I would now like to turn to the Bank's conduct of monetary policy.  The Bank recognizes that Japan's economy is faced with the extremely important challenge of emerging from deflation and returning to a sustainable growth path with price stability.  Based on this recognition, the Bank has been consistently making contributions as the central bank, using a three-pronged approach consisting of (1) pursuing powerful monetary easing under the comprehensive monetary easing policy, (2) ensuring stability in financial markets, and (3) providing support to strengthen the foundations for economic growth.

1.  Pursuit of powerful monetary easing

With a view to pursuing powerful monetary easing, the Bank decided to take the following three actions at the Monetary Policy Meeting held in February.

a.  Introduction of "the price stability goal in the medium to long term"

First, the Bank has decided to introduce "the price stability goal in the medium to long term" as the inflation rate it judges to be consistent with price stability sustainable over the medium to long term.  The previously released "understanding of medium- to long-term price stability" showed the range of inflation rates that each of the nine Policy Board members understood as price stability from a medium- to long-term viewpoint, while "the price stability goal in the medium to long term" represents a clear judgment by the Bank.  Specifically, the Bank judges "the price stability goal in the medium to long term" to be within a positive range of 2 percent or lower in terms of the year-on-year rate of change in the CPI and, more specifically, sets a goal of 1 percent for the time being.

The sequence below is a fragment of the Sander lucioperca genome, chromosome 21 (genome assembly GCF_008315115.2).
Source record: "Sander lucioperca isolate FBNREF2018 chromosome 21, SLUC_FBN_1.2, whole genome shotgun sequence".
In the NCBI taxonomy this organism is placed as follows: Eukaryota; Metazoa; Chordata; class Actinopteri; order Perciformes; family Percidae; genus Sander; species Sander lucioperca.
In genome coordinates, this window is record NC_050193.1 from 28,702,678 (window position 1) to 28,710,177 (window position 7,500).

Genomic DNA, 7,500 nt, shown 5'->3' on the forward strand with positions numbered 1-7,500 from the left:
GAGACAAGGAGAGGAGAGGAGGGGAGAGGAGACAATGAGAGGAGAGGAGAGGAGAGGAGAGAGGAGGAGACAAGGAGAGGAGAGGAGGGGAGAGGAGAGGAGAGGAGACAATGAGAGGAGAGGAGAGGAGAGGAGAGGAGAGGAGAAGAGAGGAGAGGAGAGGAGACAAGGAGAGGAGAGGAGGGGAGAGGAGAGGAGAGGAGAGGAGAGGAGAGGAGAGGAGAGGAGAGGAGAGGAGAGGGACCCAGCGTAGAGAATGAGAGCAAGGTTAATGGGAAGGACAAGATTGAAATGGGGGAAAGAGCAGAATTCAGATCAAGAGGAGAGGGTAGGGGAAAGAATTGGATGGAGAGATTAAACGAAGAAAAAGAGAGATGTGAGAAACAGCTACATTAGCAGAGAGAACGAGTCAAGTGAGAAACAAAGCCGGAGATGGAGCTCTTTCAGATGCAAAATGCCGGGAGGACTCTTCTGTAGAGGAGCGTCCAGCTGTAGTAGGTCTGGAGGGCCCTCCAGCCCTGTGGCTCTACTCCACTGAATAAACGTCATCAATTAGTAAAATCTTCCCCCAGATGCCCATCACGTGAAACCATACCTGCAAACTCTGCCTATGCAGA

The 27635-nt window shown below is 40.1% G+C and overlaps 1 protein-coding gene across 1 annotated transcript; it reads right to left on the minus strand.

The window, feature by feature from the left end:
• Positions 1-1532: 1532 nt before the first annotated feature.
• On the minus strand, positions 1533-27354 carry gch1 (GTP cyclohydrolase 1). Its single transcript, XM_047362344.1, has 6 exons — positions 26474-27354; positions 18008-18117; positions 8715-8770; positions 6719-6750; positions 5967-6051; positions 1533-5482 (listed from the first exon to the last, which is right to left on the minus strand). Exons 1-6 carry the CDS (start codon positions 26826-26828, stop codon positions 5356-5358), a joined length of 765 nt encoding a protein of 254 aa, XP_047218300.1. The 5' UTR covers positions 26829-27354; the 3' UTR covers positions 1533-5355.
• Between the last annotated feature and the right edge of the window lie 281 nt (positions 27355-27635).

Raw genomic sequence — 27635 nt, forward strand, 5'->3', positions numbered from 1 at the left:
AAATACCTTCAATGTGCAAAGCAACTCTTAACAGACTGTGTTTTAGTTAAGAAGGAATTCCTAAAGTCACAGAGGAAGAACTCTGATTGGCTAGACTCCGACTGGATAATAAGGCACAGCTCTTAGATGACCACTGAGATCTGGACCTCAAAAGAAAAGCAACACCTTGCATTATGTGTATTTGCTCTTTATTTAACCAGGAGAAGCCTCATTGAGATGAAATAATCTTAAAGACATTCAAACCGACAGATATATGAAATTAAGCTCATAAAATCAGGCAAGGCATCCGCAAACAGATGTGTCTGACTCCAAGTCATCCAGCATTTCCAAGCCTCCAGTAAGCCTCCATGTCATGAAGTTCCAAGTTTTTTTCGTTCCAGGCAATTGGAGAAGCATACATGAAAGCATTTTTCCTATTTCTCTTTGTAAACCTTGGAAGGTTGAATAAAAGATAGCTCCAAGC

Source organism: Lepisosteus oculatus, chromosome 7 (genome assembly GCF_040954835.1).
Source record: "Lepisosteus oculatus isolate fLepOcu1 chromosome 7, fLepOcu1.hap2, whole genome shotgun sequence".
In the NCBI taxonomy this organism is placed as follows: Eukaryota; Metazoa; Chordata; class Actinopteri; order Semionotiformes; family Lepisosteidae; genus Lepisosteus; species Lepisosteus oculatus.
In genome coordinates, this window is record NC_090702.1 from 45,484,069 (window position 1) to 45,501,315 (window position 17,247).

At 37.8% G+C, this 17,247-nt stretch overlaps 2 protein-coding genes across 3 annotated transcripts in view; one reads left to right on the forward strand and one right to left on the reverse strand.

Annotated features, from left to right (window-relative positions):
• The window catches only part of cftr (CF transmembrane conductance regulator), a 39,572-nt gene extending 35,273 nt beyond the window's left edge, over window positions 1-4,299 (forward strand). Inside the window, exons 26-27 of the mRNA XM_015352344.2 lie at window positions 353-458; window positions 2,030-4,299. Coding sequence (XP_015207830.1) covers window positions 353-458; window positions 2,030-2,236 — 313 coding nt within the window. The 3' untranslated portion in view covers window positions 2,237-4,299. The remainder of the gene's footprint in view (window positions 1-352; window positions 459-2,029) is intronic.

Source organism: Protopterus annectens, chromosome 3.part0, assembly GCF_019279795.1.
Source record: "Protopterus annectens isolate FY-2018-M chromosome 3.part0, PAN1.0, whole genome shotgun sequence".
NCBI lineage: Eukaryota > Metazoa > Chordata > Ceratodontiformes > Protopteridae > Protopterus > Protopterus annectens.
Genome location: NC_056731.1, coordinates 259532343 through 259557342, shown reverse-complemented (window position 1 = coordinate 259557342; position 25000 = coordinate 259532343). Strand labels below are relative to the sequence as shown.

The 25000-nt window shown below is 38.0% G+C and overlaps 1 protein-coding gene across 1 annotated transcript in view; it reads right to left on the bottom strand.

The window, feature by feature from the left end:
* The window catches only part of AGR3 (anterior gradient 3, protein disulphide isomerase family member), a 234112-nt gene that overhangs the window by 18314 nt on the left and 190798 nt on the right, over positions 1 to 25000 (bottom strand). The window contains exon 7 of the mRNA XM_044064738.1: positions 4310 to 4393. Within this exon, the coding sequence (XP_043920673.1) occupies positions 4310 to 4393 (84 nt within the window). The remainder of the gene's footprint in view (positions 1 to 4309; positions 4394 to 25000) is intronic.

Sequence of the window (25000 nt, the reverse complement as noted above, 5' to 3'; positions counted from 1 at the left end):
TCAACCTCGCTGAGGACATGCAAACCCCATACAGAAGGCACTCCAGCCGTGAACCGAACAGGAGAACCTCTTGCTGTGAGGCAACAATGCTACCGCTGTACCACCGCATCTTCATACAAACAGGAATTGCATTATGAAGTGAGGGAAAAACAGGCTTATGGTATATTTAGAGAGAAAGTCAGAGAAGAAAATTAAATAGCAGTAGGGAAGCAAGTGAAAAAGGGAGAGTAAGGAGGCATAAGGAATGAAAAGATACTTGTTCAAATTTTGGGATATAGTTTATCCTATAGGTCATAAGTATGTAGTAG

b.  Clarification of the determination to pursue monetary easing through policy duration effects